Thursday, July 26, 2007
The New England Journal of Medicine is on a roll with relevant hospice & palliative medicine content lately. This week they have 4 key hospice related pieces, an audio piece and an article by one of the top prognostic researchers.
Some of you may have stumbled upon Oscar the death-predicting cat via a NPR radio lead-in on Morning Edition, or in various newspapers. The human (animal?) interest story is about an anthropomorphized cat who appears to be able to prognosticate death within a few hours at a nursing facitily (Steere House) in Rhode Island. Can animals predict death? Like animals predict weather? or earthquakes? Should we fund more studies into Oscar and his animal breatheren? Or are we reading too much into his actions? There are plenty of biases that could be brought up here: recall bias, selection bias, groupthink, information bias, attentional bias, and so on and so on. But despite all my skeptical skepticism, the point of the story is that Oscar's efforts at prognostication and the compassionate presence he provides is appreciated by staff and families. Which is the real lesson here is that prognostication and compassionate presence can be important human efforts as well. Just because the cat does it, does not mean we should neglect those duties ourselves. (I do have problems with the anthropomorphizing nature of all this, I mean c'mon it is a cat. Now if this was a dog, I could understand it.)
Dr. Gazelle has a nice piece that should be part of any hospice 101 talk given to medical students, residents, and attendings when being introduced to hospice. Probably to simple for this focused audience but a good teaching file article. And a free pdf too! I do like that the table with eligibility guidelines has a asterisk noting they are not hard-and-fast requirements, just guidelines.
Also take a quick listen to Timothy Quill's audio interview. Nothing groundbreaking but also good to help anyone make a hospice 101 talk.
Dr. Annas, NEJM's resident lawyer-doctor does an excellent job again with a good analysis of use of investigational medications for potentially fatal diseases before adequate research has been done. The paper covers the Abigail Alliance court efforts to allow terminally ill patients the constitutional right of access to investigational medications. Fascinating reading even if you are not fluent in legalese.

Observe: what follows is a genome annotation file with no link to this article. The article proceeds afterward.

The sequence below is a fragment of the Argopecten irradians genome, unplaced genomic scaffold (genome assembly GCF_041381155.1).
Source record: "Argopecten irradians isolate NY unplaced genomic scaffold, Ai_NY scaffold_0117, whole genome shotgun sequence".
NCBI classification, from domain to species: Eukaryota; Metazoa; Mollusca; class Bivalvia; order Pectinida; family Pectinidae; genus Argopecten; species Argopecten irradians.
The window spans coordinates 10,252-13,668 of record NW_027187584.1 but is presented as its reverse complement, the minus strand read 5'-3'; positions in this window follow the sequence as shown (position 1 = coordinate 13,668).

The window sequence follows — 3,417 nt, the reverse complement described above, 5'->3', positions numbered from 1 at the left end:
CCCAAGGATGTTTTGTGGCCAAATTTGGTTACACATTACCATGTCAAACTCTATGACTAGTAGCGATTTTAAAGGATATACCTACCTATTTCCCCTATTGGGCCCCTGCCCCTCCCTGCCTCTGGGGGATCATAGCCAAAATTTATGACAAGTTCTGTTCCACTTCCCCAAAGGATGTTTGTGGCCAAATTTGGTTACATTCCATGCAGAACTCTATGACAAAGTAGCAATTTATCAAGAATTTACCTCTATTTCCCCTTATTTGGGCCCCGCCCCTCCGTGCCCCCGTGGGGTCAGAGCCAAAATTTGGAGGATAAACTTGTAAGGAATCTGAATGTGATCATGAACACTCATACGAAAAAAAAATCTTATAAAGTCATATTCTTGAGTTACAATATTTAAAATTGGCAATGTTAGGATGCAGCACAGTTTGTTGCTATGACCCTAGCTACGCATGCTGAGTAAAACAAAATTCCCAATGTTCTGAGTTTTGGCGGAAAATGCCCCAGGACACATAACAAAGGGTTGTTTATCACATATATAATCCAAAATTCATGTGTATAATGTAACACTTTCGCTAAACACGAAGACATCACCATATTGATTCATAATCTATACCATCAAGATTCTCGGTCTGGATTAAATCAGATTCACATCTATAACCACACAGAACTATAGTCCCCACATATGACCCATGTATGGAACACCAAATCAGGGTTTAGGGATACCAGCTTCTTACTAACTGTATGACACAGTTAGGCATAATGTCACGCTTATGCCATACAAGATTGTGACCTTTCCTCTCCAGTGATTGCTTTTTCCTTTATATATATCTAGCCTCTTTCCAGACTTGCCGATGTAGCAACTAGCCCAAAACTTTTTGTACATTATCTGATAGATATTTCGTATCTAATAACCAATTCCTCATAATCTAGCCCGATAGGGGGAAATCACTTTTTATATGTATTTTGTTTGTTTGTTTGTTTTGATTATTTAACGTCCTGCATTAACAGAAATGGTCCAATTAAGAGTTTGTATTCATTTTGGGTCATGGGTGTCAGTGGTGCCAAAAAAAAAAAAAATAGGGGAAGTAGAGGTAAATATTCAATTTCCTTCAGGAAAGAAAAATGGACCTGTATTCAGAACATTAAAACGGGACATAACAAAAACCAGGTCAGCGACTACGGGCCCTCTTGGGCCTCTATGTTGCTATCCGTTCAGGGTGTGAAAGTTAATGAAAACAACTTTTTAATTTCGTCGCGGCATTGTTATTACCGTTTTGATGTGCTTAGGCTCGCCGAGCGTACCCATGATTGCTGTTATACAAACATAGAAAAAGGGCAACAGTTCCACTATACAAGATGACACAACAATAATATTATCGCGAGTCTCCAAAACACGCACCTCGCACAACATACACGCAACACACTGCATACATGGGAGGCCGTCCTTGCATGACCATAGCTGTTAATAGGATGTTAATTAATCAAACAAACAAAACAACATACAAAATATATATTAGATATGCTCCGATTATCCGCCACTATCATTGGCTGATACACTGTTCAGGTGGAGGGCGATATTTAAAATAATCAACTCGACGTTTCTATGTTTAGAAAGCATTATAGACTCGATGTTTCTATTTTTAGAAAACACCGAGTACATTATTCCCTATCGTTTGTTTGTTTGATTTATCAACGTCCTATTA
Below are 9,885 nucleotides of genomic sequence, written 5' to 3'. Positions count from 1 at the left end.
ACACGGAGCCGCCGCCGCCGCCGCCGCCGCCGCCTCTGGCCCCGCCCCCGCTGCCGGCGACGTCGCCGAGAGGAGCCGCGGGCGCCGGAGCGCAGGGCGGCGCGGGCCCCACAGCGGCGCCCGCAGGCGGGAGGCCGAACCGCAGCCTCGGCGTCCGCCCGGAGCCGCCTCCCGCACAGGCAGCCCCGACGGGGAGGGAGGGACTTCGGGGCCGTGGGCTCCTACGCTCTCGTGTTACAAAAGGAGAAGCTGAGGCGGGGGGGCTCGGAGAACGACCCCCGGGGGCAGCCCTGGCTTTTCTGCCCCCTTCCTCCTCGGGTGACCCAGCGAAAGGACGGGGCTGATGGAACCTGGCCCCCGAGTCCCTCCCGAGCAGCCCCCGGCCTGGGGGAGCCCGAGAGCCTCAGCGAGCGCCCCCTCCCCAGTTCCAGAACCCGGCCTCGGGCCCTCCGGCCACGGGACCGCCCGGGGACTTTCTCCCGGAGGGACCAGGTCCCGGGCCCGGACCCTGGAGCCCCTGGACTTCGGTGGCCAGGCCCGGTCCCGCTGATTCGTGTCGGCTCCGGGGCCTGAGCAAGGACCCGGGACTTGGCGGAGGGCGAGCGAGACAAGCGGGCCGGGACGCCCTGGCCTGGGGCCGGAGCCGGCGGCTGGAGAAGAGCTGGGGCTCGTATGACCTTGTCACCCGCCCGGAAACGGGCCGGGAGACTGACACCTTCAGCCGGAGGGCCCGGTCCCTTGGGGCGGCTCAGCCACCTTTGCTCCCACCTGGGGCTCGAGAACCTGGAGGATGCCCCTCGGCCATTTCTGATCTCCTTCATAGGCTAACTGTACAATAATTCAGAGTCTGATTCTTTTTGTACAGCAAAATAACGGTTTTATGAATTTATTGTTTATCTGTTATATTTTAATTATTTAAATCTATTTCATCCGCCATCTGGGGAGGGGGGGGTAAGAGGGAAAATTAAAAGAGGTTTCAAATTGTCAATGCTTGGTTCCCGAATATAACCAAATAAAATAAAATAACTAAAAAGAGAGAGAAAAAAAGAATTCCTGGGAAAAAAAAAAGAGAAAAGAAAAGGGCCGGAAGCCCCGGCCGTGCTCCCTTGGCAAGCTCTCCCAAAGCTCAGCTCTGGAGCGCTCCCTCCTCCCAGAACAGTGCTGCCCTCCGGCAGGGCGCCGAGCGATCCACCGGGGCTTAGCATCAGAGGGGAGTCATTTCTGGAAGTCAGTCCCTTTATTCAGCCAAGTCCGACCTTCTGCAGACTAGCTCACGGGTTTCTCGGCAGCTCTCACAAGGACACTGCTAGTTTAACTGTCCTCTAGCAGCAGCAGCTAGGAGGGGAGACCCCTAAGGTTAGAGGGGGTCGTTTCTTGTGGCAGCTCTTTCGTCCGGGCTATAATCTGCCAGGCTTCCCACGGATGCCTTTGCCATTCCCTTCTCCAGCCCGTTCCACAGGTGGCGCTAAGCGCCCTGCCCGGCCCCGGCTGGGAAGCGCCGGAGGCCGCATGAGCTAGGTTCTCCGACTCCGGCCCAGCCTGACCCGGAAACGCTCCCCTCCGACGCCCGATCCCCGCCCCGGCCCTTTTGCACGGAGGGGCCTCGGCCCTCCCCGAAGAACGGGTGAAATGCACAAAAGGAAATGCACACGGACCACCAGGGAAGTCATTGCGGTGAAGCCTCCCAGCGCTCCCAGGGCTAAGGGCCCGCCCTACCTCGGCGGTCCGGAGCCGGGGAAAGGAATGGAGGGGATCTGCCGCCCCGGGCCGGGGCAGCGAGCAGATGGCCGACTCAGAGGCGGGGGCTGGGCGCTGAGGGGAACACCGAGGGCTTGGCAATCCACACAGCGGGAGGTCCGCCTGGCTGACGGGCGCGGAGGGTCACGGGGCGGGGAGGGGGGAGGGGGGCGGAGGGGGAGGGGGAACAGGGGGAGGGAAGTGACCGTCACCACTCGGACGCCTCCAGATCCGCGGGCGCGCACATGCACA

And the final piece in NEJM, is a pretty good article on why hospice maybe underutilized, with some minor discussion of open access and the barriers to implementation. There is one really great table which should be required coffee shop chat material for an oncologist and palliativist to discuss one brisk evening. Here is the table, click on it to get to the article which is also available in a free pdf.
One minor concern I have is that the well-written piece was not written by palliative medicine fellows. Dr. Wright and Dr. Katz are a hematology-oncology fellow and a infectious disease fellow. Now I am very glad these two fields want to discuss hospice & palliative medicine, but hopefully some of our field's fellows will start stepping up to the plate to write more articles like these, especially now that we are an official specialty. So if there are any journal editors out there wanting pieces on hospice and palliative medicine topics let me know, and I will round you up some palliative medicine fellows.
A quick video game-palliative medicine connection:
A new video game called Sabotage is debuting an in-game do-over mechanism called 'the morphine effect':
The game's morphine mechanic is particularly interesting, seemingly taking inspiration from Unbisoft Montreal's excellent Prince of Persia: The Sands of Time. If you die and happen to have morphine at your disposal, you can inject some and essentially give the situation another shot. Time freezes and the environment is rendered in a ghostly white, washed-out style, at which point you can reposition Summer in a more advantageous position--for example, right behind an enemy--and return to real time. What's that have to do with morphine? The idea is that Summer is lying in a hospital bed, telling her story--that is, the game itself--and a strong injection of morphine has caused her to distort the facts in her own head, after which she recants and tells it again.